Opposition members in Rwanda disappear
Anselme Mutuyimana - dead, found in the woods. Boniface Twagirimana, first vice president of the Forces Democratiques Unifiées (FDU-Inkingi) in Rwanda - disappeared. Jean Damascene Habarugira - dead, found mutilated in a hospital. Illuminee Iragena - disappeared.
For the last few years, a series of mysterious disappearances has shaken the FDU-Inkingi, a coalition of opposition parties against Rwanda's President Paul Kagame. 29-year-old Eugene Ndereyimana, last seen on July 15 in his home region in the southeastern Ngoma district of Rwanda, is the latest case. On that day, he set off for a FDU meeting in the northeastern city of Nyagatare, but all contact with him was lost five kilometers before he reached his destination. There has been no trace of the father of two children since then.
Attempts by the FDU to get information from Rwanda's Investigation Office produced no results. "The security service in Rwanda is so perfect, they can't tell us they don't know anything. They have the information, but they don't tell us," says Victoire Ingabire Umuhoza, chairman of the FDU Inkingi. The second vice president of the FDU, Justin Bahunga, also complains that the government remains silent on the disappearance. "But if it is a deliberate action of the state to stop any opposition operating in Rwanda, then it will be hard to think that we will get him [Ndereyimana] back. That is the worst-case scenario," Bahunga told DW.
Silence out of fear
For a long time now, opposition members in Rwanda have been exposed to intimidation, violence, prison or the prospect of disappearing as soon as they criticize President Kagame and his ruling party, the Rwandan Patriotic Front (RPF). President Paul Kagame has ruled the country since the genocide in 1994. While the regime has strengthened peace and economic growth, it also suppressed political criticism through extensive monitoring. Rwanda ranked 128th out of 167 countries on the 2018 Democracy Index of the Economist, which placed it between Ethiopia and China.
"Hardly anyone in Rwanda talks openly about the things that bother them, because otherwise they will be enemies of the state," explains a Rwandan human rights activist whose identity is known to the editors. "If you want to survive, don't be polically critical. People here remain quiet, not because they don't have anything to express, but because they want to avoid trouble," the activist told DW.
Sarah Jackson, Deputy Director of Amnesty International for East Africa, agrees: "Being in the political opposition in Rwanda is quite dangerous. Members have disappeared in recent years, the cases are unsolved, and that has a chilling effect." Amnesty International demands that the Rwandan government make the investigation public and credible. "It is incredibly worrying to see these rising cases of disappearances and the impact that this has on the broader political context in Rwanda," Jackson says.
No one knows who is behind the disappearances and deaths. Anselme Mutuyimana was strangled. His colleague Boniface Twagirimana disappeared from a high-security prison. He and eight other FDU party members were serving a prison sentence since their arrest in 2017 for forming an armed group and attempting to overthrow the government, something Twagirimana denied.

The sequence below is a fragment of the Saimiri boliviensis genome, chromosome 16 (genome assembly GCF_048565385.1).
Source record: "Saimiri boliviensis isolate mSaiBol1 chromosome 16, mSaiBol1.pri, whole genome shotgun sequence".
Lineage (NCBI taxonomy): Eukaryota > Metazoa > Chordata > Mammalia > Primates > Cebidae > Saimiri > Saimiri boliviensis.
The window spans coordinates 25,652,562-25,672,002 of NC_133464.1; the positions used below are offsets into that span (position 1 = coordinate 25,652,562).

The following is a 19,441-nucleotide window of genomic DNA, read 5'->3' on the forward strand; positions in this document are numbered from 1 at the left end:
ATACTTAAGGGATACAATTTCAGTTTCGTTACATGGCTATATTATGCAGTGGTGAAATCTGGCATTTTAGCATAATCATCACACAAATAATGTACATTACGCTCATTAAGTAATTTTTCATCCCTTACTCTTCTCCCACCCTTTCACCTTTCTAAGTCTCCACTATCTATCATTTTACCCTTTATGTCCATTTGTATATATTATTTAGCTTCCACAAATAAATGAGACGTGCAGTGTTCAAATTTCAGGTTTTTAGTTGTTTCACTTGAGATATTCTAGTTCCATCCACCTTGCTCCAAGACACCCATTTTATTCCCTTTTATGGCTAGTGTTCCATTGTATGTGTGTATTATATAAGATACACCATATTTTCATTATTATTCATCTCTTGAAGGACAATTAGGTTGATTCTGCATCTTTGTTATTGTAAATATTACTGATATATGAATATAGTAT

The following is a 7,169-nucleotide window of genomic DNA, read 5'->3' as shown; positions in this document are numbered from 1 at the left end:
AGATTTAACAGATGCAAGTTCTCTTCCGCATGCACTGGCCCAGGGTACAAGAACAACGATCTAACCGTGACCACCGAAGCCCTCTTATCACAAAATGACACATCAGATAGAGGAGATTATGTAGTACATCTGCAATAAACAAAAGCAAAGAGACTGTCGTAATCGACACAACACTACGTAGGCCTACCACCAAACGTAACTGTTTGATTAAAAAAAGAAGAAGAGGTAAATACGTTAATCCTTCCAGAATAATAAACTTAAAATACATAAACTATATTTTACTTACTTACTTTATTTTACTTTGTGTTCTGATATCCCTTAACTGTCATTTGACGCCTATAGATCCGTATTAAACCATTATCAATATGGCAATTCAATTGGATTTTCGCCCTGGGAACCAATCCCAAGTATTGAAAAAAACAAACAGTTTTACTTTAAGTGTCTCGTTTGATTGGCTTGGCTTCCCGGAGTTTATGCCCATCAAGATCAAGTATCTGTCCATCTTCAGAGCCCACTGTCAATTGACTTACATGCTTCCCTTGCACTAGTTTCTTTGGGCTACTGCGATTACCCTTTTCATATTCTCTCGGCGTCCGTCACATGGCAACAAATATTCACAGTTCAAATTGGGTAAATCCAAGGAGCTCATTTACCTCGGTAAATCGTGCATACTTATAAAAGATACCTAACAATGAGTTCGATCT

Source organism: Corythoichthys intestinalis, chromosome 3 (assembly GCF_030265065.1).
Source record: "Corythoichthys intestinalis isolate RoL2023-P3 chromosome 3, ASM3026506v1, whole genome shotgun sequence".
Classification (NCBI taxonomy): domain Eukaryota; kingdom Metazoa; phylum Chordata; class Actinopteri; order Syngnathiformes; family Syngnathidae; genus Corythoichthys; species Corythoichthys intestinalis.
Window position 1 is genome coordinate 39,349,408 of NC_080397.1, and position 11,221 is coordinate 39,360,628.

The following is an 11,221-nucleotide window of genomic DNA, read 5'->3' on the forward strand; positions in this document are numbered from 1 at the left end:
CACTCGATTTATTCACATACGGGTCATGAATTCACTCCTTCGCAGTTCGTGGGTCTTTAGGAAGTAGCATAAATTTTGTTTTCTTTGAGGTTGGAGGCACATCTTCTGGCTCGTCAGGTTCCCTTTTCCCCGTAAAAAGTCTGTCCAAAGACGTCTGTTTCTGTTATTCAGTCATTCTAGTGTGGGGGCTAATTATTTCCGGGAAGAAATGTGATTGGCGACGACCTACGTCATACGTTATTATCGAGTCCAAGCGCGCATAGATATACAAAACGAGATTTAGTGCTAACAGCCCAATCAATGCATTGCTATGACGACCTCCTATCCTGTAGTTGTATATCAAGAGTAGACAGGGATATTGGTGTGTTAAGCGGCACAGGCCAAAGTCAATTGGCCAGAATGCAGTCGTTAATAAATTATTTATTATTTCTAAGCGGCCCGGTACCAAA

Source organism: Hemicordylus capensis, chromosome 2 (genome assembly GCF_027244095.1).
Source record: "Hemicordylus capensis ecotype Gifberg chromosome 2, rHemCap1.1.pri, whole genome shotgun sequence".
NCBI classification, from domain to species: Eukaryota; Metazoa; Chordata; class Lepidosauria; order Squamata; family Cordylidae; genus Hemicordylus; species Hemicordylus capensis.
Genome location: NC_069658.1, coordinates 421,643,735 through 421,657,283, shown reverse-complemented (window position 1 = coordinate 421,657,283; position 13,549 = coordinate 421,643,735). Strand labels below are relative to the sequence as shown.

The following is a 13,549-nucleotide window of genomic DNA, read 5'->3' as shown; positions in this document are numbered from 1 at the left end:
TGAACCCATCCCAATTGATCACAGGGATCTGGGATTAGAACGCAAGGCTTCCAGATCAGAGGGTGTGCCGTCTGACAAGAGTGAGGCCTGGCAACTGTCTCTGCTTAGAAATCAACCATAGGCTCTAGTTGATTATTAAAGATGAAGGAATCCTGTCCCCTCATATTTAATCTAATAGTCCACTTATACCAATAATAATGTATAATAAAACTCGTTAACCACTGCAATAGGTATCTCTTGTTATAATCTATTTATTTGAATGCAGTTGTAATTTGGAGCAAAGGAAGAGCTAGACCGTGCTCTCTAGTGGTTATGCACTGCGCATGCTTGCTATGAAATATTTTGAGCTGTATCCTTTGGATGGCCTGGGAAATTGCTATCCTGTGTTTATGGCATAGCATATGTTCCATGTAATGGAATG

In May 2017, Jean Damascene Habarugira disappeared after being called to a meeting with a local security officer. Three days later, his family was called to collect his body from a local hospital. FDU Vice-President Bahunga explained that the eyes had been torn out and the head almost cut off. Habarugira had spoken out against the agricultural policy and the brutality of the police. Since March 2016, opposition activist Illuminée Iragena has also been missing.
"Why should party members become a target if it wasn't politically motivated," says Bahunga, who lives in Britain for his own safety after being described as "annoying" by Rwanda's foreign minister. Kagame's government wants to keep control of the country, and feels that any other political power must be "nipped in the bud," Bahunga said. FDU leader Umuhoza also holds the government responsible. But she says she will continue to speak out "until democracy is established in the country".
Rwanda's government, which is seen as a flagship for economic progress in Africa, remains silent on the accusations and did not respond to DW's requests for comments. The Investigation Office spokesman was "not ready" to make a statement and the Minister of Justice could not be reached.
Crossing the red line
Even beyond the borders of Rwanda, life is not easy for the regime's critics. In 2014, Patrick Karegeya, Rwanda's former intelligence chief and later one of the founders of the opposition Rwanda National Congress, was strangled in his hotel room in South Africa. He had described Kagame as a "dictator" to the Ugandan newspaper "The Observer" and the BBC 2010, saying the president would not give up power. He also accused Kagame of having ordered a series of political murders. When Kagame was asked about a possible government involvement in Karegeya's death, he said: "Rwanda did not kill this person. But I wish Rwanda had done it." Kagame also sent a warning to the population: "Any person still alive who may be plotting against Rwanda, whoever they are, will pay the price."
FDU Vice President Bahunga says: "The system has put in place certain laws and policies that make it impossible, make it criminal, to question the government." The opposition in Rwanda must fear for their lives. "There is a red line, we don't know which one, but if you do pass or cross it, then you are actually liable for murder." But he sees a chance for change: "Ndereyimana is 29 years old, Mutuyimana was 30. The government considers young people as the greatest danger." That is why Bahunga hopes that this generation will free itself from oppression.